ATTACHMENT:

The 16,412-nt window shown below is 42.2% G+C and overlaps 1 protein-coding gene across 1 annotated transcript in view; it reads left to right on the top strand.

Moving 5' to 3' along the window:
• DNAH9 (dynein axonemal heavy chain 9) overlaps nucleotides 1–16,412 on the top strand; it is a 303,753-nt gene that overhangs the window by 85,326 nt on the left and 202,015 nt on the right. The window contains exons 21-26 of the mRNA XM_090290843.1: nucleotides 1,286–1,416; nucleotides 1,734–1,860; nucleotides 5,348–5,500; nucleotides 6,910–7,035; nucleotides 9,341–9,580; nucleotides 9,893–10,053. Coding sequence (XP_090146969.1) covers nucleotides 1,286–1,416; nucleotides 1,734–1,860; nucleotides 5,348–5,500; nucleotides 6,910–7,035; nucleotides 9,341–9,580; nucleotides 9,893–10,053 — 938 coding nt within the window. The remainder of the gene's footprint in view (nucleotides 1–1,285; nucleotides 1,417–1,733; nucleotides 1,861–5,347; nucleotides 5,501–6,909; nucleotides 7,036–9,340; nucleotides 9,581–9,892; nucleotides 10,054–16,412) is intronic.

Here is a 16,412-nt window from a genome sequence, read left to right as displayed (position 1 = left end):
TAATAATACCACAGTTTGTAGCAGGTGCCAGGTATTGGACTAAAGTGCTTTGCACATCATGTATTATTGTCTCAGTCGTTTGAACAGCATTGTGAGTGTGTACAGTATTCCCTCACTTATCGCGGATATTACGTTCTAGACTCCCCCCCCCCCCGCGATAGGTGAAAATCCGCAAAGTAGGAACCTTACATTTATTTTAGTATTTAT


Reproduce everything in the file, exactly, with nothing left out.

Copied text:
The 16,412-nt window shown below is 42.2% G+C and overlaps 1 protein-coding gene across 1 annotated transcript in view; it reads left to right on the top strand.

Moving 5' to 3' along the window:
• DNAH9 (dynein axonemal heavy chain 9) overlaps nucleotides 1–16,412 on the top strand; it is a 303,753-nt gene that overhangs the window by 85,326 nt on the left and 202,015 nt on the right. The window contains exons 21-26 of the mRNA XM_090290843.1: nucleotides 1,286–1,416; nucleotides 1,734–1,860; nucleotides 5,348–5,500; nucleotides 6,910–7,035; nucleotides 9,341–9,580; nucleotides 9,893–10,053. Coding sequence (XP_090146969.1) covers nucleotides 1,286–1,416; nucleotides 1,734–1,860; nucleotides 5,348–5,500; nucleotides 6,910–7,035; nucleotides 9,341–9,580; nucleotides 9,893–10,053 — 938 coding nt within the window. The remainder of the gene's footprint in view (nucleotides 1–1,285; nucleotides 1,417–1,733; nucleotides 1,861–5,347; nucleotides 5,501–6,909; nucleotides 7,036–9,340; nucleotides 9,581–9,892; nucleotides 10,054–16,412) is intronic.

Here is a 16,412-nt window from a genome sequence, read left to right as displayed (position 1 = left end):
TAATAATACCACAGTTTGTAGCAGGTGCCAGGTATTGGACTAAAGTGCTTTGCACATCATGTATTATTGTCTCAGTCGTTTGAACAGCATTGTGAGTGTGTACAGTATTCCCTCACTTATCGCGGATATTACGTTCTAGACTCCCCCCCCCCCCGCGATAGGTGAAAATCCGCAAAGTAGGAACCTTACATTTATTTTAGTATTTAT